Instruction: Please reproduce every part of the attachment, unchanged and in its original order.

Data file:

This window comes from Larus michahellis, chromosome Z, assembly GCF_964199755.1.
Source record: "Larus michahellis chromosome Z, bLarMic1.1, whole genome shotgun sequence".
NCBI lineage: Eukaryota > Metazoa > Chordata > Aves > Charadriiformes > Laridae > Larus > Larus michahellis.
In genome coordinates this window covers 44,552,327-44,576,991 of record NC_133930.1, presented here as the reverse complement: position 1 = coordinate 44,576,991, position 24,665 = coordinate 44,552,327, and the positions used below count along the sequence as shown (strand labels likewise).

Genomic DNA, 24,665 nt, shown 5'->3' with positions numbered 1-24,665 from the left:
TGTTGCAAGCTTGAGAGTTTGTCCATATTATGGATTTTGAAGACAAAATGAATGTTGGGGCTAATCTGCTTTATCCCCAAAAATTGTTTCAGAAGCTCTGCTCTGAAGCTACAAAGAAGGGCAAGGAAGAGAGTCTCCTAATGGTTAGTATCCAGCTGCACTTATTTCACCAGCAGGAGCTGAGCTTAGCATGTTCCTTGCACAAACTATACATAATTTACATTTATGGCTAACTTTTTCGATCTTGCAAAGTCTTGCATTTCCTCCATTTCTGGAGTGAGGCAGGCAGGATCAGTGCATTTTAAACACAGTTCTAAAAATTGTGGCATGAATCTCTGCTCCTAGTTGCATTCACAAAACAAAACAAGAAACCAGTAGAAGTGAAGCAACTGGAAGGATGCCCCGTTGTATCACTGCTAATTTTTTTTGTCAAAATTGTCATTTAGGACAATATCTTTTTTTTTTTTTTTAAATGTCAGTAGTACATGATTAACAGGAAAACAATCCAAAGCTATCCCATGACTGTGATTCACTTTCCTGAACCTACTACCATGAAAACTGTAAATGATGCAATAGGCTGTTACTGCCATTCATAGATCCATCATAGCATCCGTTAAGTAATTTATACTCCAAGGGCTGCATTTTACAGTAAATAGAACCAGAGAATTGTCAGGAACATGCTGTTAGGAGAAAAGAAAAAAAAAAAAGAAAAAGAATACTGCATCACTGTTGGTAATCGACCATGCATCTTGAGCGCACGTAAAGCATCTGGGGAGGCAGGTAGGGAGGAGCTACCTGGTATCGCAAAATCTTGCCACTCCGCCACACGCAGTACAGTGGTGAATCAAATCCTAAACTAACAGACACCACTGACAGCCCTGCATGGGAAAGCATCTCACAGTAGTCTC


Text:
This window comes from Larus michahellis, chromosome Z, assembly GCF_964199755.1.
Source record: "Larus michahellis chromosome Z, bLarMic1.1, whole genome shotgun sequence".
NCBI lineage: Eukaryota > Metazoa > Chordata > Aves > Charadriiformes > Laridae > Larus > Larus michahellis.
In genome coordinates this window covers 44,552,327-44,576,991 of record NC_133930.1, presented here as the reverse complement: position 1 = coordinate 44,576,991, position 24,665 = coordinate 44,552,327, and the positions used below count along the sequence as shown (strand labels likewise).

Genomic DNA, 24,665 nt, shown 5'->3' with positions numbered 1-24,665 from the left:
TGTTGCAAGCTTGAGAGTTTGTCCATATTATGGATTTTGAAGACAAAATGAATGTTGGGGCTAATCTGCTTTATCCCCAAAAATTGTTTCAGAAGCTCTGCTCTGAAGCTACAAAGAAGGGCAAGGAAGAGAGTCTCCTAATGGTTAGTATCCAGCTGCACTTATTTCACCAGCAGGAGCTGAGCTTAGCATGTTCCTTGCACAAACTATACATAATTTACATTTATGGCTAACTTTTTCGATCTTGCAAAGTCTTGCATTTCCTCCATTTCTGGAGTGAGGCAGGCAGGATCAGTGCATTTTAAACACAGTTCTAAAAATTGTGGCATGAATCTCTGCTCCTAGTTGCATTCACAAAACAAAACAAGAAACCAGTAGAAGTGAAGCAACTGGAAGGATGCCCCGTTGTATCACTGCTAATTTTTTTTGTCAAAATTGTCATTTAGGACAATATCTTTTTTTTTTTTTTTAAATGTCAGTAGTACATGATTAACAGGAAAACAATCCAAAGCTATCCCATGACTGTGATTCACTTTCCTGAACCTACTACCATGAAAACTGTAAATGATGCAATAGGCTGTTACTGCCATTCATAGATCCATCATAGCATCCGTTAAGTAATTTATACTCCAAGGGCTGCATTTTACAGTAAATAGAACCAGAGAATTGTCAGGAACATGCTGTTAGGAGAAAAGAAAAAAAAAAAAGAAAAAGAATACTGCATCACTGTTGGTAATCGACCATGCATCTTGAGCGCACGTAAAGCATCTGGGGAGGCAGGTAGGGAGGAGCTACCTGGTATCGCAAAATCTTGCCACTCCGCCACACGCAGTACAGTGGTGAATCAAATCCTAAACTAACAGACACCACTGACAGCCCTGCATGGGAAAGCATCTCACAGTAGTCTC